How to Get a Personal Loan With No Credit Check

Quick Answer

You can get a no-credit-check loan by applying through lenders that use alternative information, such as your income and banking history, to approve you. Alternatively, consider other ways to borrow, such as using paycheck advance apps. If possible, take time to build credit before you apply for a personal loan.

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It's possible to get a personal loan without a credit check, but no-credit-check personal loans can be limited. Many come with extremely high interest rates.

If you don't need the loan urgently, taking steps to improve your credit before you apply for a loan can help you save on interest. When you need cash now, don't discount alternative borrowing options, such as paycheck advance apps or loans from family and friends. Here's what to know about getting a personal loan with no credit check.

Can I Get a Personal Loan With No Credit Check?

Yes, you may be able to get a personal loan with no credit check. But no-credit-check loans often come with high interest and fees. For example, payday loans have short repayment terms and rates averaging 400% annual percentage rate (APR) or more, making them a risky option.

On the other end of the spectrum, you may be able to find online lenders that use alternative data, such as banking data and rental history, to approve you for a loan. That said, lenders that accept alternative data may still require at least fair credit. Personal loan terms vary by lender and loan, so carefully review the details of a new loan before you apply.

Learn more >> Is it Ever Good to Get a Payday Loan?

How No-Credit-Check Loans Work

No-credit-check loans typically work by using your employment status and income to qualify you. They're often unsecured, meaning you don't have to put down collateral to qualify. Once you're approved, you'll be expected to repay your loan, plus interest and fees, over a set period of time.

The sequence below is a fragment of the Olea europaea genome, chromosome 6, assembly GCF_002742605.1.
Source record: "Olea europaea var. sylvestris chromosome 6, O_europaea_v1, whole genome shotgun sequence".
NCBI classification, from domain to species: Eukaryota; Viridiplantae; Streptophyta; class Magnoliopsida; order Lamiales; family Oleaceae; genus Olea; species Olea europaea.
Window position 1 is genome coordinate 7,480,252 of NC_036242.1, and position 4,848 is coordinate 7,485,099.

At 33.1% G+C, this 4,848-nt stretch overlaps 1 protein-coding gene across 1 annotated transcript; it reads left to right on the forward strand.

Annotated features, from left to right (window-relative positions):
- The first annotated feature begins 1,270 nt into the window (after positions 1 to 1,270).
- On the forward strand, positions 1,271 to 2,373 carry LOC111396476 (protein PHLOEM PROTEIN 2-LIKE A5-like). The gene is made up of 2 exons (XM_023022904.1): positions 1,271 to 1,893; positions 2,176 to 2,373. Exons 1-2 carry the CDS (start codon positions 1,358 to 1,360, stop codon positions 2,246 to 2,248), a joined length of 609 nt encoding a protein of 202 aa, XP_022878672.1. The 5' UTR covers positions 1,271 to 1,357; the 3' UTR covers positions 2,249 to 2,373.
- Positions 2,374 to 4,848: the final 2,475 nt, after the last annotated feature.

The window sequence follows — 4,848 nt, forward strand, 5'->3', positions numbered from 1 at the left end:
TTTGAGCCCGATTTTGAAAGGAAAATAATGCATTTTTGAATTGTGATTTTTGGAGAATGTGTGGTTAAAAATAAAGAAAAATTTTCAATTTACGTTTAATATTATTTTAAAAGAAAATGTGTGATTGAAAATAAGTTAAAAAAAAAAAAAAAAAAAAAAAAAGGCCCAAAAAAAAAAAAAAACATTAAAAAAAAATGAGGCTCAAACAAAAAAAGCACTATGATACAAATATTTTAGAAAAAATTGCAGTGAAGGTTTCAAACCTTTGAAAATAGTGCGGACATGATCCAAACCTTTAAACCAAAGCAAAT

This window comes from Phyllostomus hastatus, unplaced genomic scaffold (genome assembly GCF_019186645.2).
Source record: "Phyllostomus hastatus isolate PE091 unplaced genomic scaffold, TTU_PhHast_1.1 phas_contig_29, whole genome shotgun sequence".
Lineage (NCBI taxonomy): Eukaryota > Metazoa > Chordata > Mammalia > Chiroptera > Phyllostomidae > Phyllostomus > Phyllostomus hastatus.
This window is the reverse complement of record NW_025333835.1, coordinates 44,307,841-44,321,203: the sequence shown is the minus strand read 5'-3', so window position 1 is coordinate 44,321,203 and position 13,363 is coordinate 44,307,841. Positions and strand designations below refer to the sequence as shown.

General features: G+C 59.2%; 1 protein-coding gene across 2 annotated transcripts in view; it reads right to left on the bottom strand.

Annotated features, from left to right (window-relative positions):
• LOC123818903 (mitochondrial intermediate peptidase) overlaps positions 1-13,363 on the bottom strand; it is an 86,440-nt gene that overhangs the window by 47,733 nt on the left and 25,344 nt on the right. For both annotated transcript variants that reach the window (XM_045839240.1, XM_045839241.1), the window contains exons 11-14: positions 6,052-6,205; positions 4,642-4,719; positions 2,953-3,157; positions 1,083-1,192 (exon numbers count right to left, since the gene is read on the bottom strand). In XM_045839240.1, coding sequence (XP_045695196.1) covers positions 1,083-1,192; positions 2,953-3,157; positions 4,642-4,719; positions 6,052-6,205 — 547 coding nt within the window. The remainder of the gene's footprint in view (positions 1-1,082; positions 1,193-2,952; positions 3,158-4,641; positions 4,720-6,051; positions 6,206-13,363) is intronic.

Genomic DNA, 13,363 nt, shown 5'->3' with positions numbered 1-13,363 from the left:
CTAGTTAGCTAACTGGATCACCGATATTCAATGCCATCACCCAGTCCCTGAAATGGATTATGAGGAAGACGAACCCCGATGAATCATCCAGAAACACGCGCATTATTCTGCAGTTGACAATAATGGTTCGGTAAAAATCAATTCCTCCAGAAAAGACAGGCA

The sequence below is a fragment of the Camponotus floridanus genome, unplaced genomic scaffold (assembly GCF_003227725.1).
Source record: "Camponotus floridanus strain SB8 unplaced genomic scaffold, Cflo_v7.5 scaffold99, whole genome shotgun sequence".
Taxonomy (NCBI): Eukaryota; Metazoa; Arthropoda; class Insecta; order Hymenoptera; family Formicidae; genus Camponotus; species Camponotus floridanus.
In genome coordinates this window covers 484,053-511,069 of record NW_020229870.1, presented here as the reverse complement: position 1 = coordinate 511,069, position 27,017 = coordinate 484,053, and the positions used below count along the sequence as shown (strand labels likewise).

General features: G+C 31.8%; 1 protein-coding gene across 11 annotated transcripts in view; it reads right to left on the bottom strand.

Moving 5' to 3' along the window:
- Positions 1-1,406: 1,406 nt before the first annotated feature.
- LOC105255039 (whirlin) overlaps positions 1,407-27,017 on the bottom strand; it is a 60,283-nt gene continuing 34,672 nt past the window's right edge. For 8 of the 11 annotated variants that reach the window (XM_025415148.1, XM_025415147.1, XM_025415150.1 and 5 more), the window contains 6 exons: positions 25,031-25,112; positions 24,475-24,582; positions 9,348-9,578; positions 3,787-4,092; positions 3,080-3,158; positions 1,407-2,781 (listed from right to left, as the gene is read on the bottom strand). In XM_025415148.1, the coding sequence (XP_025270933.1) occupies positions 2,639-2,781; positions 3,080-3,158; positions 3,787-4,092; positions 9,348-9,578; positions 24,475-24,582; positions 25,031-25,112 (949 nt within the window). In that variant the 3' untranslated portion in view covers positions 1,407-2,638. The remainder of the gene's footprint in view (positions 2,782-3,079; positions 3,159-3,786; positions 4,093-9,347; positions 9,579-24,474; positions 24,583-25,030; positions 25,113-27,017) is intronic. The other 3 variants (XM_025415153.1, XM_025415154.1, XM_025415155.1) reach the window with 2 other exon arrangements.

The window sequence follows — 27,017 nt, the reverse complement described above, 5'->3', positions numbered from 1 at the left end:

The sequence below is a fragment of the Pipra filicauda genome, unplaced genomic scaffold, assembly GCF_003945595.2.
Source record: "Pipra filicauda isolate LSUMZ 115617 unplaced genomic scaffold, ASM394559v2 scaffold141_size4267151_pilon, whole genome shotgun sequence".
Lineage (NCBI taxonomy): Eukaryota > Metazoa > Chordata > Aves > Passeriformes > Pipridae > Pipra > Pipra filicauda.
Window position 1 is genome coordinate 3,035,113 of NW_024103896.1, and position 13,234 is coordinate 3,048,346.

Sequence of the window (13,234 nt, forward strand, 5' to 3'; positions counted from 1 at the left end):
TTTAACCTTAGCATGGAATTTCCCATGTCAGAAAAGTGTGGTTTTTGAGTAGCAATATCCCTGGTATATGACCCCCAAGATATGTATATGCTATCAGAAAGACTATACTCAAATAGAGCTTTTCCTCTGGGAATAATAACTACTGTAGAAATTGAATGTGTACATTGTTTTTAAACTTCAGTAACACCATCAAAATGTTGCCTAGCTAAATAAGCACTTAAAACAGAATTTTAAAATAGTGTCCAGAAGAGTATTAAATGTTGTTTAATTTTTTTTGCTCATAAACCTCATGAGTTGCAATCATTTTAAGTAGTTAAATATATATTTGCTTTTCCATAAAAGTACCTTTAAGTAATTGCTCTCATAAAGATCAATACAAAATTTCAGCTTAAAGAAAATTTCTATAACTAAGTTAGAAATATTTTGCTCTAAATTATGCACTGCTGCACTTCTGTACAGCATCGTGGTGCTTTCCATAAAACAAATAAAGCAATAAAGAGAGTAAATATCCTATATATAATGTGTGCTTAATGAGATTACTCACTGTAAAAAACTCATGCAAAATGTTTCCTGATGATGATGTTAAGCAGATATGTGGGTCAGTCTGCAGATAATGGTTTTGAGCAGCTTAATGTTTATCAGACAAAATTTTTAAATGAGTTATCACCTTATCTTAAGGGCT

Because conventional loans use your credit as a way to gauge your ability to repay a loan, they charge a rate of interest proportional to your risk to a lender. Without a credit check, no-credit loans typically offset risk by charging much higher interest.

Why It May Be Best To Avoid Some No-Credit-Check Loans

No-credit-check loans may seem like a good option when you're in a pinch and have a low credit score, but certain no-credit-check loans are often a bad idea. First, with rates sometimes reaching into the triple digits, loans that don't require a credit check could become a serious burden on your finances. Once you take on high-interest debt, digging your way out can be challenging.

Also, no-credit-check lenders—specifically payday loan lenders—may not report your new loan or your loan payments to the three credit bureaus (Experian, TransUnion and Equifax), so repayment may not help you build your credit history. Over time, you'll be missing out on the opportunity to establish creditworthiness and qualify for better borrowing options. Combined with high fees, this could keep you in a cycle of relying on risky borrowing options when you need money.

Alternatives to No-Credit-Check Loans

Because no-credit-check loans often make up for your lack of credit history by charging higher interest rates or fees, it may be in your favor to look elsewhere when you need financing. Fortunately, there are many alternative borrowing options to choose from. Here are some options to consider.

  • Paycheck advance apps: Early payday apps are similar to payday loans in that they can provide you with emergency cash between paychecks and typically require no credit check. Unlike a payday loan, these apps review your finances to determine your eligibility to borrow and charge much lower fees, making them a cheaper option.
  • Payday alternative loans (PALs): If you've been a member of a federal credit union for at least one month, you may be able to borrow a PAL. These are small, unsecured loans designed to provide members with a more affordable emergency borrowing option.
  • Bad credit personal loans: This option could work for you if you want to take out a traditional personal loan but are concerned you won't get approved due to poor credit. Personal loans for poor credit may be small and come with high interest, so determine what you'll qualify for and what it'll cost to borrow before you apply.
  • Friend or family loans: A loan from a friend or family member could also be an option. Be sure you understand the risks of borrowing from loved ones before you ask to borrow. If you choose to go this route, write up a formal loan contract both parties can agree to.

How to Apply for a Personal Loan

If you've determined that a traditional personal loan is your best fit, follow these steps to apply for a personal loan and improve your approval odds and terms.